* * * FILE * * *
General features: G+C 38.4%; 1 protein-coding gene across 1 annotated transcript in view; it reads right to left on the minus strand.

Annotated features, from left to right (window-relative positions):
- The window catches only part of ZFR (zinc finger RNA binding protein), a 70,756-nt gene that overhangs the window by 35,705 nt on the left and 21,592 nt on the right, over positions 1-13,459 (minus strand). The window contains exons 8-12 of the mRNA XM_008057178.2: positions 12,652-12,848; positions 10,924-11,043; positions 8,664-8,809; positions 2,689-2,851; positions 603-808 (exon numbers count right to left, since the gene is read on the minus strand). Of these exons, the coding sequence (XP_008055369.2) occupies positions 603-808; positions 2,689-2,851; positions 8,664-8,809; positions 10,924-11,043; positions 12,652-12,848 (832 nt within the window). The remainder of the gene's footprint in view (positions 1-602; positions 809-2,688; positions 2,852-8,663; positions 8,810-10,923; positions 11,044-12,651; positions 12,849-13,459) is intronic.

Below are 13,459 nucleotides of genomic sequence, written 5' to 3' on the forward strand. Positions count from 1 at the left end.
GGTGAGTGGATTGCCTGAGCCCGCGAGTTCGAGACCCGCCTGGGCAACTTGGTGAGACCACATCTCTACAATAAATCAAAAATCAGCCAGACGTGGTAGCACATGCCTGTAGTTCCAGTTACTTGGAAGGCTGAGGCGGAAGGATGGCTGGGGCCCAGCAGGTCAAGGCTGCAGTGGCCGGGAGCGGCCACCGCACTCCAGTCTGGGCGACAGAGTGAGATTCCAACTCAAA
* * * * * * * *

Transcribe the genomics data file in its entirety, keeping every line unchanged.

General features: G+C 38.4%; 1 protein-coding gene across 1 annotated transcript in view; it reads right to left on the minus strand.

Annotated features, from left to right (window-relative positions):
- The window catches only part of ZFR (zinc finger RNA binding protein), a 70,756-nt gene that overhangs the window by 35,705 nt on the left and 21,592 nt on the right, over positions 1-13,459 (minus strand). The window contains exons 8-12 of the mRNA XM_008057178.2: positions 12,652-12,848; positions 10,924-11,043; positions 8,664-8,809; positions 2,689-2,851; positions 603-808 (exon numbers count right to left, since the gene is read on the minus strand). Of these exons, the coding sequence (XP_008055369.2) occupies positions 603-808; positions 2,689-2,851; positions 8,664-8,809; positions 10,924-11,043; positions 12,652-12,848 (832 nt within the window). The remainder of the gene's footprint in view (positions 1-602; positions 809-2,688; positions 2,852-8,663; positions 8,810-10,923; positions 11,044-12,651; positions 12,849-13,459) is intronic.

Below are 13,459 nucleotides of genomic sequence, written 5' to 3' on the forward strand. Positions count from 1 at the left end.
GGTGAGTGGATTGCCTGAGCCCGCGAGTTCGAGACCCGCCTGGGCAACTTGGTGAGACCACATCTCTACAATAAATCAAAAATCAGCCAGACGTGGTAGCACATGCCTGTAGTTCCAGTTACTTGGAAGGCTGAGGCGGAAGGATGGCTGGGGCCCAGCAGGTCAAGGCTGCAGTGGCCGGGAGCGGCCACCGCACTCCAGTCTGGGCGACAGAGTGAGATTCCAACTCAAA